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Nava, Michael (b. 1954)  
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Mystery writer Michael Nava has increasingly been recognized as an important novelist whose mature work transcends the limited expectations of a popular and highly specialized genre.

Nava was born on September 16, 1954, in Sacramento, California, the second of six children in what he calls a "tragically unhappy" Chicano family. He was the son of a man with whom his mother, then married, had had an affair, and though he was given his stepfather's last name, he knew from an early age that his mother was not married to his father, who in effect abandoned him.

Molested by a family member at age eleven and realizing his gayness at age twelve, Nava knew that he had to escape his mother's religiosity and his stepfather's physical abuse. The one path open to him, an intellectually precocious student, was education. Determining early on that he wanted to be both a writer and a lawyer, he attended Colorado College on a scholarship, earning a B. A. in history in 1976. He then went to law school at Stanford University, where he earned a J. D. in 1981. All the while, he was writing poetry and fiction.

In 1980, Nava met Bill Weinberger, who became his first lover. He lived with Weinberger until 1989. Moving to the Los Angeles area in 1984, he practiced law and began working for the California Court of Appeals as a research attorney. After dissolving his relationship with Weinberger in 1989, he met Andrew Ferrero, and in 1995 they moved to San Francisco, where he now writes and practices law.

Nava is editor of Finale: Short Stories of Mystery and Suspense (1989) and co-author (with Robert Dawidoff) of Created Equal: Why Gay Rights Matter to America (1992), but he is best known for his seven-novel mystery series featuring gay Chicano lawyer Henry Rios: The Little Death (1986), Goldenboy (1988), How Town (1990), The Hidden Law (1992), The Death of Friends (1996), The Burning Plain (1997), and Rag and Bone (2001). Five of these seven novels have won the Lambda Literary Award as the best gay male mystery of the year.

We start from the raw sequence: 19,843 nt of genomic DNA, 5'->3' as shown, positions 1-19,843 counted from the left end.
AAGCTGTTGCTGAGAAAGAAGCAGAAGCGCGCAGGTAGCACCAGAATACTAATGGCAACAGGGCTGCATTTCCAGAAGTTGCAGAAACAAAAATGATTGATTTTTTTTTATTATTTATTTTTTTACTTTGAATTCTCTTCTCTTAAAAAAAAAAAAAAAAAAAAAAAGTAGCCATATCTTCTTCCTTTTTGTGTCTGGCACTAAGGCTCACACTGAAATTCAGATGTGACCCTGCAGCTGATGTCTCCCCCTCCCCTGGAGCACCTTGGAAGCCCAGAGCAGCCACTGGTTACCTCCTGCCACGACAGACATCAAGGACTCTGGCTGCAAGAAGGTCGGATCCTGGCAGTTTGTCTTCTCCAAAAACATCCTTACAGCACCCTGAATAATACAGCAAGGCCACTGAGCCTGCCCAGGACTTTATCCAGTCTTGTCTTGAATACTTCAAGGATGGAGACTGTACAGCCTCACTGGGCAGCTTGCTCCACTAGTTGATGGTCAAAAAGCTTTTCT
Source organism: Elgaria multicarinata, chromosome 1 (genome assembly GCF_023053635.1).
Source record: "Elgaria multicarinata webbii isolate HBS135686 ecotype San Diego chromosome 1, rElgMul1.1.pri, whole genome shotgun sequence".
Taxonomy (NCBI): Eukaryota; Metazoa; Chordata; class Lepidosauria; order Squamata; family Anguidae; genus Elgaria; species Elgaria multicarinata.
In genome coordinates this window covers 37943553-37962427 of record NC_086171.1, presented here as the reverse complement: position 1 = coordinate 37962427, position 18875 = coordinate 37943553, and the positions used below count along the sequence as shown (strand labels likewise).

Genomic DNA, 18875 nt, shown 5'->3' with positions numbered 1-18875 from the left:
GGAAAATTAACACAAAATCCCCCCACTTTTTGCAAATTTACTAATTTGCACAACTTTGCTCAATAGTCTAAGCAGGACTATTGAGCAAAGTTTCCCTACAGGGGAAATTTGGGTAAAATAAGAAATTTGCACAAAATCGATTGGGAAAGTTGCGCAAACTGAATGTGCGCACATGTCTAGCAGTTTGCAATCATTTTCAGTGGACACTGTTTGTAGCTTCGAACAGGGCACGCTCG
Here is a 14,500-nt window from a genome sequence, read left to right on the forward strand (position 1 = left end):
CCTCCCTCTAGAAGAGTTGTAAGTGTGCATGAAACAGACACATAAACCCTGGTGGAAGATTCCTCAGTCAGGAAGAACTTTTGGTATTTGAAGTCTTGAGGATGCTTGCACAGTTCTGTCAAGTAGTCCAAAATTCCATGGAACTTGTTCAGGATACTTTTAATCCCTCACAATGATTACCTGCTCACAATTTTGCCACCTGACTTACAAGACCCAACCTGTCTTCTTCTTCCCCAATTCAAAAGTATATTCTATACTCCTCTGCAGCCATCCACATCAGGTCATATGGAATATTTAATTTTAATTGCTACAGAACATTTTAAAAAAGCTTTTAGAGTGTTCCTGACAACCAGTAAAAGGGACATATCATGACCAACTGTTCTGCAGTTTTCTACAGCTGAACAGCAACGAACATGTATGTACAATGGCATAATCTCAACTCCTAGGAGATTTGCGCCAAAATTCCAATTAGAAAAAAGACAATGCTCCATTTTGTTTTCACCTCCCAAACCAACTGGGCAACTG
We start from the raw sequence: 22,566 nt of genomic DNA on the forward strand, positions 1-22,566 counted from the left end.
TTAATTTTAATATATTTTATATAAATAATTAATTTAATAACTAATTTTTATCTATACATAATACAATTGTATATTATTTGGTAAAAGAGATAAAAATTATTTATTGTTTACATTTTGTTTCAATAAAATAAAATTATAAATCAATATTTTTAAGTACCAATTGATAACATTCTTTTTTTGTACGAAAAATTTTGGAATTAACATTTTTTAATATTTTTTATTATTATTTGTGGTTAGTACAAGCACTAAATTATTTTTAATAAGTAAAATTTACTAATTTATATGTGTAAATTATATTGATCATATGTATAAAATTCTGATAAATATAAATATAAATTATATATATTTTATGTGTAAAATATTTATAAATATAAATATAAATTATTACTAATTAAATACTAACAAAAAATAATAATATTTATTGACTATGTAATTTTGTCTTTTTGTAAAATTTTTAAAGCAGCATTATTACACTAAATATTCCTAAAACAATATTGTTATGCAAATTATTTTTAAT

Rios is in the mold of the American hardboiled detective who stands outside society and, as a consequence, sees more clearly than most its dark side. He is doubly an outsider in all of the worlds that he lives and works in. First, he is a Chicano in an Anglo society and an Anglo profession. Although he is a criminal lawyer whose brilliance is widely recognized, he often feels uncomfortable with and condescended to by his clients and his professional associates. Second, he is a gay man in the highly macho and Roman Catholic Chicano society, despised by his father for not being manly enough, and distrusted by other Chicanos because of his education, his profession, and what they perceive as his collaboration with the Anglo society at large.

A man who is obsessed with his work, Rios is a relentless defender of outsiders who are otherwise defenseless, most of them young gay men who are victims of a or exploitative society. In the process of defending them, he proves himself a tenacious and insightful detective.

The seven novels are more than simply puzzles to be unraveled. Indeed, the novels are not plot-driven, but character-driven. What sets them--especially the last five--apart from much detective fiction, in addition to their highly textured and allusive prose, is the increasing depth with which Nava probes character and motivation. Rios is gradually revealed to be more complex and more introspective than most fictional detectives, and his internal struggles and his often tortured relationships with others are what finally provide the major interest of the books and lift them above their formulaic genre.

In the course of the series, Nava grows from a competent mystery novelist to a writer of unusual depth. And over the course of the series, Rios develops in convincing yet not predictable ways. He moves from the Bay Area to Los Angeles; suffers from occupational burnout; succumbs to and eventually overcomes alcoholism; falls in love with a young man who is HIV-positive and subsequently loses him to AIDS; suffers a heart attack; slowly comes to terms with his homosexuality, his abusive father, his neglectful mother, and his emotionally distant lesbian sister; is nominated to a judgeship; and finally establishes an unusual but potentially nurturing family within his Chicano culture.

Although the novels are not autobiographical in the events that they relate, Rios shares much of Nava's life experience, so much so that Nava's accounts of his early life given in interviews, and in his beautifully written account of his Yaqui Indian grandfather in John Preston's 1992 anthology A Member of the Family: Gay Men Write about Their Families, almost exactly parallel, often in much the same language, passages in the novels where Rios ponders his childhood and adolescence and his family relationships. As Robert Dawidoff concludes, the seven Rios novels comprise a bildungsroman, or novel of education, of considerable interest and power.

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A portrait of Michael Nava by Stathis Orphanos.
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